What’s a Raptor R? I wish I could answer that question, but once again, Ford is playing hooky with the motoring media and prospective customers alike. The deafening silence doesn’t come as a surprise, but on the upside, we already know that eight cylinders are in the pipeline for the newcomer.
It remains to be seen if the Predator V8 from the Shelby GT500 is the culprit, but I’m willing to bet on it because it’s the only engine that competes directly with the Hellcat 6.2-liter supercharged HEMI V8 of the Ram TRX. As a brief refresher, the most potent Mustang available today belts out a simply incredible 760 horsepower and 625 pound-feet (847 Nm) of torque.
Turning our attention back to the 2021 Ford F-150 Raptor, the Baja-style pickup comes with 35-inch rubber as standard and 37-inch tires as an option. The larger shoes enable 13.1 inches (332 mm) of running clearance, 33.1 degrees of approach angle, 24.9 degrees of departure angle, and 24.4 degrees of breakover angle. As far as the ladder-frame chassis is concerned, the only improvement that matters is the five-link rear suspension.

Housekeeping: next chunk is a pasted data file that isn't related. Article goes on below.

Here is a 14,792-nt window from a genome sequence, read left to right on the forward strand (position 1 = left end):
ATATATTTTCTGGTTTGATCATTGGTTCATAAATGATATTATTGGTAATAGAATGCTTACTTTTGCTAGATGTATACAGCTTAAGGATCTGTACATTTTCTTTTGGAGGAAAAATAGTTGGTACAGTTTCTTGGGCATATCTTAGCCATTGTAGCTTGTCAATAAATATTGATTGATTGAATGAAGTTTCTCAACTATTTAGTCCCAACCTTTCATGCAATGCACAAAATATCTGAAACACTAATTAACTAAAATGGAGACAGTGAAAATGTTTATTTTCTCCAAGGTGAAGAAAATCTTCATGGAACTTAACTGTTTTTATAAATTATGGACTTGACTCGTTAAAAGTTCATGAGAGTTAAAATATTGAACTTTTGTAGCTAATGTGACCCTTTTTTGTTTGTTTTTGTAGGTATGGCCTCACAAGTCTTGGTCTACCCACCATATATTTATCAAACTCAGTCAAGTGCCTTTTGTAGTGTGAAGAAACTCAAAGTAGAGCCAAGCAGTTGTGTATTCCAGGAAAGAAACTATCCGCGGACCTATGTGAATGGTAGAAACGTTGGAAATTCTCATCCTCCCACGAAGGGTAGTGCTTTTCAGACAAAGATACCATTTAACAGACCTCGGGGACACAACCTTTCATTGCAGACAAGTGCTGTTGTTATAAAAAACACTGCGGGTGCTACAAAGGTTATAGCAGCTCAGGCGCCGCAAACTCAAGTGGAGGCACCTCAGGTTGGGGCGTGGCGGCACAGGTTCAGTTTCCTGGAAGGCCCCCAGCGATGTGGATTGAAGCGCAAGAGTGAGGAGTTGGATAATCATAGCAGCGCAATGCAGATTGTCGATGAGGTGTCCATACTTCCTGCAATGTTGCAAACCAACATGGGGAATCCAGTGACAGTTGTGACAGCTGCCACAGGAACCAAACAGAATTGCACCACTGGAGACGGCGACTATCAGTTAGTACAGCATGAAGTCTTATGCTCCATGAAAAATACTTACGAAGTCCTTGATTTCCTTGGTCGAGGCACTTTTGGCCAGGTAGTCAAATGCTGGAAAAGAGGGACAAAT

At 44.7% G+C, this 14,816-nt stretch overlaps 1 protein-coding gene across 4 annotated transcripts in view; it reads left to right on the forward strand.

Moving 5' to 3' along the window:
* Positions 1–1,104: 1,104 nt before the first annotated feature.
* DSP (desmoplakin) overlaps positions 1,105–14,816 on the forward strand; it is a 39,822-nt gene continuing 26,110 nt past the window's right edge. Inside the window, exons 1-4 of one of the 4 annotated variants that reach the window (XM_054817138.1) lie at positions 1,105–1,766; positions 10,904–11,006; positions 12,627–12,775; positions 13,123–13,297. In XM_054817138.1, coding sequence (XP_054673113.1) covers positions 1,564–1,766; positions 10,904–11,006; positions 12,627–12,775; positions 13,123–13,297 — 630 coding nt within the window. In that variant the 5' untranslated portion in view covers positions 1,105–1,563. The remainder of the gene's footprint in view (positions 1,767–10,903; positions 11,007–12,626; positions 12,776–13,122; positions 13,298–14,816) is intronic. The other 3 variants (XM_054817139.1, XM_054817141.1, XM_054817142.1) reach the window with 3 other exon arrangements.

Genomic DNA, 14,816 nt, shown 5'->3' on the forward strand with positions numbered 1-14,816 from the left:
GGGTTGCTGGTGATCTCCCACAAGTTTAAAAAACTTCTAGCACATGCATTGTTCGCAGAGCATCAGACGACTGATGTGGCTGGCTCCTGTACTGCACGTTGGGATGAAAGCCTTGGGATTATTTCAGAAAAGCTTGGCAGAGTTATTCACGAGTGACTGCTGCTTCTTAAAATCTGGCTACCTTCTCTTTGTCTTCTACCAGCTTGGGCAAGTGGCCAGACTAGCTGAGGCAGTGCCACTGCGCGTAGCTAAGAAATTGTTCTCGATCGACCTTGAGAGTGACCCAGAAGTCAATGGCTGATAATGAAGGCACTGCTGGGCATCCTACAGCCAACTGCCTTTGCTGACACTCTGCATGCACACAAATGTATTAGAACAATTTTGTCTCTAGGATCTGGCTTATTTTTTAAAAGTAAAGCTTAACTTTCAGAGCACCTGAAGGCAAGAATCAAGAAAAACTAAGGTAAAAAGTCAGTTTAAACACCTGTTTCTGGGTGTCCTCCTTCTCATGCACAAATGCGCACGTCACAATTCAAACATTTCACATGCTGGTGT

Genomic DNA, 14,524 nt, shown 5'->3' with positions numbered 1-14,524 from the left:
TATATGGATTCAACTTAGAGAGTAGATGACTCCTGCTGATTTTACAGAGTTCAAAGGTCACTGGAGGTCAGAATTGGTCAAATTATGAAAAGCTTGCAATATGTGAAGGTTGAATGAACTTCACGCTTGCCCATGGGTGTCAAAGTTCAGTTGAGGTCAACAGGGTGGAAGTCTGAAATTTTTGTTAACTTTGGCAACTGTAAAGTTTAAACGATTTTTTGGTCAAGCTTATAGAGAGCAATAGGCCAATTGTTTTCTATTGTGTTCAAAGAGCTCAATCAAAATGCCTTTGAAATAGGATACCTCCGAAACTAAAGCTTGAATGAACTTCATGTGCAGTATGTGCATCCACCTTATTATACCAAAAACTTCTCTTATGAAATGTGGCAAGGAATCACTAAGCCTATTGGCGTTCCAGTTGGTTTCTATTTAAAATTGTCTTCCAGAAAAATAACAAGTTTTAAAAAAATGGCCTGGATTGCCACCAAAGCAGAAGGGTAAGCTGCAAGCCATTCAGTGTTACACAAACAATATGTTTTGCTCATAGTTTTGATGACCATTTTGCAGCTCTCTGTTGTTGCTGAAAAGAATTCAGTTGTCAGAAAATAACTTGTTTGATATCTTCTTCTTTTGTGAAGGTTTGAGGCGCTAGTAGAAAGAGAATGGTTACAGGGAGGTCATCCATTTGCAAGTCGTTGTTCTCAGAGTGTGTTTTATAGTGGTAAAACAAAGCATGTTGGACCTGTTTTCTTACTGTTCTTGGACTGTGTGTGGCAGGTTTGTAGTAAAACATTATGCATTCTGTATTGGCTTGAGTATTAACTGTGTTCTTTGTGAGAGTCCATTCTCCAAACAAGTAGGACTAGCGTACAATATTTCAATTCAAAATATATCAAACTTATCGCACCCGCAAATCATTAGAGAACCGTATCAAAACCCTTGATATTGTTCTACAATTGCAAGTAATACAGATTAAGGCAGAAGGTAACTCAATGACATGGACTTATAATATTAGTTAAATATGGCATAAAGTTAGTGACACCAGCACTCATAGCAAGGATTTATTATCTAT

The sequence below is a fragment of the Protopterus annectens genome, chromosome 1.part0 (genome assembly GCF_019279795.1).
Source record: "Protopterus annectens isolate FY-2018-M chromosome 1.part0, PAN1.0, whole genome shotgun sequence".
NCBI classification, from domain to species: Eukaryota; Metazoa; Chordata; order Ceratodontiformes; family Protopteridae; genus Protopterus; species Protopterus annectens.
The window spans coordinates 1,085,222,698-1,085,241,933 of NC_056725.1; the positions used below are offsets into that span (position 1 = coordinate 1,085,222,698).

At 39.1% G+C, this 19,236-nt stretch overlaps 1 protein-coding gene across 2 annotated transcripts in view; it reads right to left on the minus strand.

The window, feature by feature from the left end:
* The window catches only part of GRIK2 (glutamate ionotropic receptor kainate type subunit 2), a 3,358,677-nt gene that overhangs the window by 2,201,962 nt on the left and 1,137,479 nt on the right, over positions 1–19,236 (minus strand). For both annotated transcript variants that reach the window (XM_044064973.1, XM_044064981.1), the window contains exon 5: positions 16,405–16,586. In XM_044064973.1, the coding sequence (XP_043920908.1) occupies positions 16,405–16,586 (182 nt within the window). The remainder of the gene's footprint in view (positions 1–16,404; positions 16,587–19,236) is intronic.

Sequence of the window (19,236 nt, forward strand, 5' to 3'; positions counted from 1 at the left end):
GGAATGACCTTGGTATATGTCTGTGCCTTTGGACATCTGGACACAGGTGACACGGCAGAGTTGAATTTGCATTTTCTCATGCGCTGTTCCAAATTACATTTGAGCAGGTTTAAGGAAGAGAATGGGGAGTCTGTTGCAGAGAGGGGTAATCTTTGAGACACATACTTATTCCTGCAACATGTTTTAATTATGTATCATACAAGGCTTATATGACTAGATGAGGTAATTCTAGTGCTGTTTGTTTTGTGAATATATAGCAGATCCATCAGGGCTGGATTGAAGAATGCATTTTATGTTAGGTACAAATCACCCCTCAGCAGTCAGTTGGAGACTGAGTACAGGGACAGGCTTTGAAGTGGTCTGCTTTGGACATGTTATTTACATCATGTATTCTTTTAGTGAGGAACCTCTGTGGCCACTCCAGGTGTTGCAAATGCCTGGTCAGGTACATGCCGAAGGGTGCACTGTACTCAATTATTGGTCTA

Exclusively available as a SuperCrew with the 145-inch (3,683-mm) wheelbase, the Raptor is projected to run out of gas after more than 500 miles (805 kilometers) thanks to a 36-gallon (136-liter) fuel tank. Just like the previous generation, the 2021 redesign is available with a Torsen front limited-slip differential that mirrors the 4:10 final drive ratio of the electronic locking rear diff.
When properly equipped, the maximum payload is rated at 1,400 pounds (635 kilograms), while the maximum towing capacity is quoted at 8,200 pounds (3,719 kilograms). Assembled at the Dearborn Truck Plant in Michigan alongside regular F-150s, the all-new Raptor that seems too similar to the old one will be available in showrooms across the nation this summer.